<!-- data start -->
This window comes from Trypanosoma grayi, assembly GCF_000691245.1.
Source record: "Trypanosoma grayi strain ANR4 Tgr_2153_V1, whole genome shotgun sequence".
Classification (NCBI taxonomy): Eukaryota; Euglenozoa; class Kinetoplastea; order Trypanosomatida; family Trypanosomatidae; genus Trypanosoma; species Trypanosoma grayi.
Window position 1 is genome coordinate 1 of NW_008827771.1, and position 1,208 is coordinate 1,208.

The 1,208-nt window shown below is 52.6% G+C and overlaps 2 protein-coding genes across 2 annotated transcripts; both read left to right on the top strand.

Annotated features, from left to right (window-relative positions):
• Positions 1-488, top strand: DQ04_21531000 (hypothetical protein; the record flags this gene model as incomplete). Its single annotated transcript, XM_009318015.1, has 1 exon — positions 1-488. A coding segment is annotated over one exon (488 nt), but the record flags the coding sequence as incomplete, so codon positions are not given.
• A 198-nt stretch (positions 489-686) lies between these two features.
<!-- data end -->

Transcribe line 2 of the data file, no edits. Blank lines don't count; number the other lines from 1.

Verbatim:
Source record: "Trypanosoma grayi strain ANR4 Tgr_2153_V1, whole genome shotgun sequence".